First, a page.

2018 Jeep Wrangler: The Inside Story
When the 2014 Jeep Cherokee came out, there were some of the Jeep faithful that had a hard time believing their eyes, as here was a vehicle that looked exceedingly avant garde, even though it was still a Jeep.
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When the 2014 Jeep Cherokee came out, there were some of the Jeep faithful that had a hard time believing their eyes, as here was a vehicle that looked exceedingly avant garde, even though it was still a Jeep. You could just hear the cries through the evident shudders: “What were they thinking?!”
It’s not that the Cherokee can’t do what a Jeep does because it is a Jeep. A bona-fide Jeep. But to circa 2013 eyes, it didn’t look like a Jeep.
So there was undoubtedly a lingering fear that when the Powers That Are at Jeep came out with the all-new 2018 Jeep Wrangler—what is arguably the Jeep sui generis, the vehicle from which all Jeeps, even the arty-looking ones, emerge—they would bring something to Moab that didn’t look, well, like a Jeep.
Their concerns were put to rest when the sheet was taken off the Wrangler last week at the LA Auto Show.
Mike Manley, head of Jeep, revealing the 2018 Jeep Wrangler at the LA Auto Show
That is a Jeep.
A Jeep at first read. Second read. Hell, inside, outside and everywhere else a Jeep.
A vehicle that has the obligatory cues (e.g., seven-slot grille, trapezoidal wheel arches). A vehicle that has something that seems impossible to have survived in another iteration: a folding windshield. A vehicle that still has doors that can be removed. A vehicle that has the wherewithal to deal with the rocks, ridges and all the rest on the Rubicon.
A real Jeep.
But a Jeep with its share of contemporaneity, to boot, like the use of high-strength aluminum for the doors, hinges, hood, fenders, and windshield frame, and magnesium for the swing gate. And fourth-generation Uconnect system with Apple CarPlay, Android Auto and the choice of 5.0, 7.0- or 8.4-inch touchscreens with pinch-and-zoom capability.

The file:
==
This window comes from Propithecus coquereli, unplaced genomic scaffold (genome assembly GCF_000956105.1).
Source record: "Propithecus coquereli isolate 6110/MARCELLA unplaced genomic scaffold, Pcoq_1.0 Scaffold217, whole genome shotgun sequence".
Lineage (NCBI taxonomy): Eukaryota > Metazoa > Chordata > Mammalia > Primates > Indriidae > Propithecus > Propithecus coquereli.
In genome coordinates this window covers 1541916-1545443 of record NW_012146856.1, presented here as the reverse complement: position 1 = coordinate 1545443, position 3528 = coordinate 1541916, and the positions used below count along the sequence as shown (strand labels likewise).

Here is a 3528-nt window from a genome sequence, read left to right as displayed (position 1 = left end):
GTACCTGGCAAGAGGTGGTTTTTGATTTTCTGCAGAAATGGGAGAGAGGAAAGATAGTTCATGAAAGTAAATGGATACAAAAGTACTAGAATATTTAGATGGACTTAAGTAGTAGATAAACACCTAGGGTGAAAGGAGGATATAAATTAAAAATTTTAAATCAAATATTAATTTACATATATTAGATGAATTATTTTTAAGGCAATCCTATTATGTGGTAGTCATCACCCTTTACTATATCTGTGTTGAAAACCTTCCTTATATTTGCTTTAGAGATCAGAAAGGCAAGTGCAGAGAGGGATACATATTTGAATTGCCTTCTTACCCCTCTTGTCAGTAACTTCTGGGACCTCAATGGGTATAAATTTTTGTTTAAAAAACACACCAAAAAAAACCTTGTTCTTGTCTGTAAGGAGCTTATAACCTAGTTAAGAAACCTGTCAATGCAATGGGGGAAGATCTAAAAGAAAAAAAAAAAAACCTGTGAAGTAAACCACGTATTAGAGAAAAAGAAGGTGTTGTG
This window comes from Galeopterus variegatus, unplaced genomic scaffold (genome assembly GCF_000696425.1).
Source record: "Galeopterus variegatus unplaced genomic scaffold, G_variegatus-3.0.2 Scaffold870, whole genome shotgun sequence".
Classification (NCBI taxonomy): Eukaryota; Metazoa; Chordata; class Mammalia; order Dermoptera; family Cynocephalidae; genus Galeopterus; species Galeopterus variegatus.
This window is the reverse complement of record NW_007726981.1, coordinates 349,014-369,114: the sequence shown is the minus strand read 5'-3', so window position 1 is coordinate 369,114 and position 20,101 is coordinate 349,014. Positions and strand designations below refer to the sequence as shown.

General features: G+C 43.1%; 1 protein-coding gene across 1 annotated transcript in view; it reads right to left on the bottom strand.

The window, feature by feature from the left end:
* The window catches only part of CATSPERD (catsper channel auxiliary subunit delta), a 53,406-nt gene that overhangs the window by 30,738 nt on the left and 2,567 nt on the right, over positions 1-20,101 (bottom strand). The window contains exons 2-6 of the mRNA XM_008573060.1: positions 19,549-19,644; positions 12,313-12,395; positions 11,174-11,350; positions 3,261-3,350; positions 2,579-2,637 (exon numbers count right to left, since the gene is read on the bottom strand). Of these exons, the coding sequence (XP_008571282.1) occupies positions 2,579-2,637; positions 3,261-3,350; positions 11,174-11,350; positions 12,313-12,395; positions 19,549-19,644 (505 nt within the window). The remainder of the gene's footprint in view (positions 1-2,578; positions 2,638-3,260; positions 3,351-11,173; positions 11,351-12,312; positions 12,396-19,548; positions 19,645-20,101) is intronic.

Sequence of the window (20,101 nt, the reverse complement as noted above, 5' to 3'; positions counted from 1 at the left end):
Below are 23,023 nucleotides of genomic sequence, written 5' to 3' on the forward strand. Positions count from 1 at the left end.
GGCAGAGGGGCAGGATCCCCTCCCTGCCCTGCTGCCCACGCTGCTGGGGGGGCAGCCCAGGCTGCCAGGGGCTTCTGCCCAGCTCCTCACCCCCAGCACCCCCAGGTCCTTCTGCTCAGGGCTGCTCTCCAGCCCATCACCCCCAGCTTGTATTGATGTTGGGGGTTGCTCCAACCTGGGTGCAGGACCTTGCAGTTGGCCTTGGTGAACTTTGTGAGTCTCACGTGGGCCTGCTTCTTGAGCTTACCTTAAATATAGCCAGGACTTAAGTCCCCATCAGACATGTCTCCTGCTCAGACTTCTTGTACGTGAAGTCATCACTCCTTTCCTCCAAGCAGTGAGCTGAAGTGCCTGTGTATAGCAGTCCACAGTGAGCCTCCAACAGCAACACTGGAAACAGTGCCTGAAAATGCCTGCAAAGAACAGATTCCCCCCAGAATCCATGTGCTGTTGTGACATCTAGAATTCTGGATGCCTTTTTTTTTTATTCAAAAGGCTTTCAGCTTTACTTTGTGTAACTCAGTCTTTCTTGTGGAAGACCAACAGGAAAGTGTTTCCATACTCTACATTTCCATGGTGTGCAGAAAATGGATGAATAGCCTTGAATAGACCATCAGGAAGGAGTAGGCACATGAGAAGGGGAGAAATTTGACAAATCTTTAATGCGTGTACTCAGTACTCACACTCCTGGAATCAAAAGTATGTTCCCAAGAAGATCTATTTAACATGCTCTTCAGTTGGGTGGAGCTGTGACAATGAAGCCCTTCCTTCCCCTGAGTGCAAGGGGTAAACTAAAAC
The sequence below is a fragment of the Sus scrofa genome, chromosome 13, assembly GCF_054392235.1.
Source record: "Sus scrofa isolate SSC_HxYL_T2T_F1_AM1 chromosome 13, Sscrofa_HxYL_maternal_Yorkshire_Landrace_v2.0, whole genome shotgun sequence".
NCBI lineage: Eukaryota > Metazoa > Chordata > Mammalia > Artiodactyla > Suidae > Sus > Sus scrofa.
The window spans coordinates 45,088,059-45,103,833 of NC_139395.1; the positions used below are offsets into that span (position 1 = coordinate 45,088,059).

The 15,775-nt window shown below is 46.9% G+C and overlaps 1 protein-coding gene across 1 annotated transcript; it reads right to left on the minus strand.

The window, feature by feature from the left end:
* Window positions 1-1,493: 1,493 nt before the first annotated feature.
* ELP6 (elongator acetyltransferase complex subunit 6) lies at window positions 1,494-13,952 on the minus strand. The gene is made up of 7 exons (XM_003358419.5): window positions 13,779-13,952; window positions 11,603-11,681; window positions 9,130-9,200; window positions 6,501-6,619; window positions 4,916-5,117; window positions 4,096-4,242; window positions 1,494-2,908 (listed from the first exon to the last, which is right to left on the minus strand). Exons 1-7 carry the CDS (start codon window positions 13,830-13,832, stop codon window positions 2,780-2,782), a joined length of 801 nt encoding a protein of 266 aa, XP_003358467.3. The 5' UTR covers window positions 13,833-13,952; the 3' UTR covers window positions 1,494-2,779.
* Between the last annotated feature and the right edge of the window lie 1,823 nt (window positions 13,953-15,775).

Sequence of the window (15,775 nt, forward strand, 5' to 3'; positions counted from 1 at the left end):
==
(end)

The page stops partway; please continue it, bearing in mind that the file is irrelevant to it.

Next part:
On this edition of “Autoline After Hours” from the floor of the LA Auto Show, Autoline’s John McElroy and I have the chance to speak with two of the key individuals who helped bring the 2018 Jeep Wrangler to life in all of its authenticity.
We talk with Mark Allen, head of Jeep Design, and Scott Tallon, director of Jeep Product Marketing.
They provide some great insights into how the vehicle came to be and how it is being positioned in the market.
In the second half of the show John and I are joined by Tony Quiroga of Car and Driver and freelance automotive journalist Aaron Gold to get their insights on some of the products that were introduced at the LA Show—the hits and misses—as well as their impressions of the finalists for the North American Car and Truck of the Year awards, which had just been announced (car: Honda Accord, Kia Stinger, Toyota Camry; truck: Chevrolet Colorado ZR2, Ford Expedition, Lincoln Navigator; utility: Alfa Romeo Stelvio, Honda Odyssey, Volvo XC60). And for full disclosure: McElroy, Gold, Quiroga, and I are all NACTOY judges.
You can see it all here.
The Kia Stinger was a finalist for the 2018 North American International Car of the Year Awards.
According to Frank Jourdan, president, Chassis & Safety Div., Continental Contitech AG (continental-corporation.com), the high-resolution 3D flash LIDAR (HFL) technology that the company is developing for deployment in automated driving systems in the 2020+ timeframe provides an array of benefits.
Dan Nicholson is vice president of General Motors Global Propulsion Systems, the organization that had been “GM Powertrain” for 24 years.